5.     Inventory of costumes, dance wear and anything else that you have in house that you sell. When working on this number it is best to use the number that you paid for these items not what you sell it for. The reason why you do this is because if you were to sell your business no one would want to pay you the retail price for these items. You can negotiate some profit to you on these items but for the purposes of figuring out what your business is worth, I recommend you use what you purchased the items for.

6.     Now you will add up each of the totals from 2 through 5 to get your overall baseline number that you will be working with.

Now that you have your baseline number, we will now be able to figure out what we will be multiplying this number by.

Here are some tips to figure out what your multiple will be.

1.     Number of years you have been in business

2.     Has the income been consistent for at least 3-years

3.     Condition of your floors, mirrors, sound systems and office equipment

4.     Lease terms

5.     What is the gross your business generates

Let’s use this example:

ABC Dance Studio has been operating for 10-years and has had a consistent revenue stream for 3-years plus all of the studio equipment is in good shape and relatively new. This studio has 3 years left on their current lease with option to renew and additionally, the studio grosses $500,000.00 a year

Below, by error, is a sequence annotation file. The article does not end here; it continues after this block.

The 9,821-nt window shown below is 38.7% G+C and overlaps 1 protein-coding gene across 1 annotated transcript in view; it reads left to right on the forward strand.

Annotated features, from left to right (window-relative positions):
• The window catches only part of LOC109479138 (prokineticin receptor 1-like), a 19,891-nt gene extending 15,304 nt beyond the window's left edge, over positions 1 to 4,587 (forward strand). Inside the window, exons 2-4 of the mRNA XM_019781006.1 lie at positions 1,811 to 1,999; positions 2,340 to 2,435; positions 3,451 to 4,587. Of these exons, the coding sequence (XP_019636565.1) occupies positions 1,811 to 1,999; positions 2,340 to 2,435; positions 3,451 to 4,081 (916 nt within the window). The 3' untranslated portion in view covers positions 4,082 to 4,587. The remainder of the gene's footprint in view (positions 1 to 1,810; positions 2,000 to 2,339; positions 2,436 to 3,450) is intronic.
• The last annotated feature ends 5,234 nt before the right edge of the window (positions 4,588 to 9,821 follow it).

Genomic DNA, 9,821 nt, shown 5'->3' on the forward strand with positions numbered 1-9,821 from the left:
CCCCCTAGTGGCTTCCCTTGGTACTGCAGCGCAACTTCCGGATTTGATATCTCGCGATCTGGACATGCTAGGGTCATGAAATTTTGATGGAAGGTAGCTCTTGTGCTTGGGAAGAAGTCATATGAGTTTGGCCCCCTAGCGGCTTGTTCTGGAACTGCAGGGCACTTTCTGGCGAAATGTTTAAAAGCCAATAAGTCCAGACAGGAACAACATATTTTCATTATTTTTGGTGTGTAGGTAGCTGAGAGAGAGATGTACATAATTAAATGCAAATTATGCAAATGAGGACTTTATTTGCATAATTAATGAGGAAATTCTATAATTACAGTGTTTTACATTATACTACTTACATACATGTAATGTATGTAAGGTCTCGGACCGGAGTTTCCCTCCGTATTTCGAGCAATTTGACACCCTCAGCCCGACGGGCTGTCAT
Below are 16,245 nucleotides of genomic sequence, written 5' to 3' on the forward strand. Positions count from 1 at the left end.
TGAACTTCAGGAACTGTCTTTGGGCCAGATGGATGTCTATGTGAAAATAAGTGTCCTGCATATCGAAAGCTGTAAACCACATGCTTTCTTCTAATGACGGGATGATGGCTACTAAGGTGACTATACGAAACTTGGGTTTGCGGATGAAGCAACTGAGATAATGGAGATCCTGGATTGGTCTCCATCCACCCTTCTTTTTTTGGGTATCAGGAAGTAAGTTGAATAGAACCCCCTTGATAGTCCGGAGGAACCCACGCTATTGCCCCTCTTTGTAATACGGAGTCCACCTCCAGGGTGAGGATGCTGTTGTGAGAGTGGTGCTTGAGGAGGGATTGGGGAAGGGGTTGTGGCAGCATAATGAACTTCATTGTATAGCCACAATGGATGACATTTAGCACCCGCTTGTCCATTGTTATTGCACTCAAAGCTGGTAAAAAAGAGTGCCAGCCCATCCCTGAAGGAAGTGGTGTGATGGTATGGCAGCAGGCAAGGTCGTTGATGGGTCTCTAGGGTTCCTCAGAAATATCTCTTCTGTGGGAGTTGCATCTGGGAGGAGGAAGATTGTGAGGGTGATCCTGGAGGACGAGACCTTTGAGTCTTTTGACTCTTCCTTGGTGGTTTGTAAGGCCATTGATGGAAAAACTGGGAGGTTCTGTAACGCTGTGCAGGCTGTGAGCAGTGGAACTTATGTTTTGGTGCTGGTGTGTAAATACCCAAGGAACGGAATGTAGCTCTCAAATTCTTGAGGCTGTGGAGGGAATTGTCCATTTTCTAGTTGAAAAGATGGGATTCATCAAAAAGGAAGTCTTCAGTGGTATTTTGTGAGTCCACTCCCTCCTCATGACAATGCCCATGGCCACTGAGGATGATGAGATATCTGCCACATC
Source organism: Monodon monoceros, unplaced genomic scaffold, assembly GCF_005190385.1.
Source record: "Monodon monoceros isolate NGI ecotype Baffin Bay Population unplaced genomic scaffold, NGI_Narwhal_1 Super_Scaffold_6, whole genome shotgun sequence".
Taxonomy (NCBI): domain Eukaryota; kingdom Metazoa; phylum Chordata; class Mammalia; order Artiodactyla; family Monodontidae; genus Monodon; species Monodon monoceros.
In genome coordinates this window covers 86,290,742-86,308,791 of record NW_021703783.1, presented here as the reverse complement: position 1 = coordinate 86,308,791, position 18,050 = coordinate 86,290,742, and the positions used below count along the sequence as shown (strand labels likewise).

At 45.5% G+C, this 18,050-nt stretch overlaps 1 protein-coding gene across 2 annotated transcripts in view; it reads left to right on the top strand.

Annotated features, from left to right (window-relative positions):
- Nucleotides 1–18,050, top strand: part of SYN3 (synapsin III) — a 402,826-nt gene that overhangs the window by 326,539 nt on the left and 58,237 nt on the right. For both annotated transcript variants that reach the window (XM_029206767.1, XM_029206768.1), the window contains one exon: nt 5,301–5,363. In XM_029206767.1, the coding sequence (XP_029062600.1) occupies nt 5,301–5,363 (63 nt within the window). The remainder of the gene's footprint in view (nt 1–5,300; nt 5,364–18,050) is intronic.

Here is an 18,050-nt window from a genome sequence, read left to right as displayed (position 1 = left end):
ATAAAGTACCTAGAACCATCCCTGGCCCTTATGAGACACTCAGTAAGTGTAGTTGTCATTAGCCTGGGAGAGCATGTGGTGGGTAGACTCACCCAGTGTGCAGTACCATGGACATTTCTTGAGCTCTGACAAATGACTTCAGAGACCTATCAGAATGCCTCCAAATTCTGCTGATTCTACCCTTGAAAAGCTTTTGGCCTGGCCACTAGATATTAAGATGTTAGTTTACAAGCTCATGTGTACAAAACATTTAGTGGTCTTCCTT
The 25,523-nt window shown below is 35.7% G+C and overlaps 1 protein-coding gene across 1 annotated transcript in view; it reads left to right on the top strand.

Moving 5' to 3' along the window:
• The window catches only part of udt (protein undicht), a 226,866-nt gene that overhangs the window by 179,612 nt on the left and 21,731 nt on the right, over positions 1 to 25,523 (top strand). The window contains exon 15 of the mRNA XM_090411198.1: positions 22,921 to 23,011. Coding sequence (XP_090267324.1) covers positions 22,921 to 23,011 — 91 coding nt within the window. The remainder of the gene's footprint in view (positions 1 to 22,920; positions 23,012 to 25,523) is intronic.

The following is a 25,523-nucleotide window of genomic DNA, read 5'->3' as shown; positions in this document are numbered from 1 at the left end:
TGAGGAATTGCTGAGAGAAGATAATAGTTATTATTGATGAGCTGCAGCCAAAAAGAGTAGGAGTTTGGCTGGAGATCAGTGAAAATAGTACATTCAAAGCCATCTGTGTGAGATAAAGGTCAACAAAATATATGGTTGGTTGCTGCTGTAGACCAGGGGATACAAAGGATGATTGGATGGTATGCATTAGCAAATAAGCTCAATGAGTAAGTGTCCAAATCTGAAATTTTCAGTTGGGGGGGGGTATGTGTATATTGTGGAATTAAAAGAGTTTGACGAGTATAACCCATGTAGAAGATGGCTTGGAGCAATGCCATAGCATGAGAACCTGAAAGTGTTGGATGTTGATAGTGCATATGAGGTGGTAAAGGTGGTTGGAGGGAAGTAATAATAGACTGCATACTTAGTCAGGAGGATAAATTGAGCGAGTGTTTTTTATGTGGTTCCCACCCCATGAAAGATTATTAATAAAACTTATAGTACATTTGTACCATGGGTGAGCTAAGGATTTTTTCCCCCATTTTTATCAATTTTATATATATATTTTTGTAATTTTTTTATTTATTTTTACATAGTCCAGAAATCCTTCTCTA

The standard multiple this studio owner would use would be times two.

So, let’s assume this studio has a baseline number of $150,000.00 the studio valuation would be $300,000.00

$150,000.00 x 2 = $300,000.00

If your business grosses over one million dollars the multiple could go up to 2 ½ or even 3 if you have a lot of new equipment or floors and favorable lease terms.

As I mentioned earlier in this article, I have successfully used this formula not only for my studio but for several other VIP consulting clients and this number has pretty much been accepted by all parties. There is some gray area here or there and you may need some guidance in coming up with a proper valuation. Sometimes, it is recommended to have a third party take a look because they are not involved with the business as the owner is.